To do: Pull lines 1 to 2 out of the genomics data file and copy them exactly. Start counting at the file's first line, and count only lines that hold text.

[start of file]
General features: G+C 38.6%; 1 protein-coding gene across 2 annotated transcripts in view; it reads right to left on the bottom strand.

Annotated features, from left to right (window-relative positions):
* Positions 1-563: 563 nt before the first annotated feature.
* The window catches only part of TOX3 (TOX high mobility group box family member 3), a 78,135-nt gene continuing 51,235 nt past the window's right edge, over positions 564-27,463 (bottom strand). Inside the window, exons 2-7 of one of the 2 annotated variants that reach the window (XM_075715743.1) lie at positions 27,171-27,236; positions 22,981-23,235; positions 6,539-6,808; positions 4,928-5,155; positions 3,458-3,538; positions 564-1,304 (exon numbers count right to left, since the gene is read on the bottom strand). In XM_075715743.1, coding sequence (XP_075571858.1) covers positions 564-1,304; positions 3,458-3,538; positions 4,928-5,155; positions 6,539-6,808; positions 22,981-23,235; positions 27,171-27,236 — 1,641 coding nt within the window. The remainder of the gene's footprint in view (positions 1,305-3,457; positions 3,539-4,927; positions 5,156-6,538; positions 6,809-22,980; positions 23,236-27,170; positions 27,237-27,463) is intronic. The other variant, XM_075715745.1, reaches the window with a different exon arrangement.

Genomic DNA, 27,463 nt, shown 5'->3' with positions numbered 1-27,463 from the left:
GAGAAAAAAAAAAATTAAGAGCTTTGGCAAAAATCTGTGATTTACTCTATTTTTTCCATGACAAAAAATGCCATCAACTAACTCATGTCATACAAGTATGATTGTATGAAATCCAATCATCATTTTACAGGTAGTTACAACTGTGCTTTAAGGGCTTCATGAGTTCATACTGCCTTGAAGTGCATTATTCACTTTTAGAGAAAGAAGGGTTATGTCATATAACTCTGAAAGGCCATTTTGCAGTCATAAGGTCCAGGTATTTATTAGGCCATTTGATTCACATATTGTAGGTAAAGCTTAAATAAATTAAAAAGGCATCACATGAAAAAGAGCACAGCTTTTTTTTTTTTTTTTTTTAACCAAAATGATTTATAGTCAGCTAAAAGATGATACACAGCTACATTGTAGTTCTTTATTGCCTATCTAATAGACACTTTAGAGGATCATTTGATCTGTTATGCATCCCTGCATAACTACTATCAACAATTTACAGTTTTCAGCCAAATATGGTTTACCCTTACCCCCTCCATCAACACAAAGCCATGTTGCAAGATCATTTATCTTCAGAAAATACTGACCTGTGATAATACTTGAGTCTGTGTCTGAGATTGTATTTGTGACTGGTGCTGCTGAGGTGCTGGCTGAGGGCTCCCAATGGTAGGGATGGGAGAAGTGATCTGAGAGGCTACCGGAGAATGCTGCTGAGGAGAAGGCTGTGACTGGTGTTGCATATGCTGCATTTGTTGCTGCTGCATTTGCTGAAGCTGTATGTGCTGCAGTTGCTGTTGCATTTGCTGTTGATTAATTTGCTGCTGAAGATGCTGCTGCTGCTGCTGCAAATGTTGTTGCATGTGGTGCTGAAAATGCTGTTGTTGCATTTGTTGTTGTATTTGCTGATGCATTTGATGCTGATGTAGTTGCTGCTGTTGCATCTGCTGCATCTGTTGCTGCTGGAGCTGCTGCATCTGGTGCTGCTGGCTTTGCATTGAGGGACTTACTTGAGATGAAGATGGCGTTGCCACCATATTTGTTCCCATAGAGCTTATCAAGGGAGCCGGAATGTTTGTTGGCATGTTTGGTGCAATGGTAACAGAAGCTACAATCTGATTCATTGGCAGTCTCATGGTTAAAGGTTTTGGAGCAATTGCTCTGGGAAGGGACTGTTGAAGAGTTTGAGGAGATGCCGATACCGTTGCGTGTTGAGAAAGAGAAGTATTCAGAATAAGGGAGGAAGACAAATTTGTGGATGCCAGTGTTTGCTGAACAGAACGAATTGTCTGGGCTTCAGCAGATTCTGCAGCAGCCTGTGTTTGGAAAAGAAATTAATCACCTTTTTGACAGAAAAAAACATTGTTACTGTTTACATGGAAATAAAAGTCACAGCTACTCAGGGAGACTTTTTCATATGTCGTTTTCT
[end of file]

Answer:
General features: G+C 38.6%; 1 protein-coding gene across 2 annotated transcripts in view; it reads right to left on the bottom strand.

Annotated features, from left to right (window-relative positions):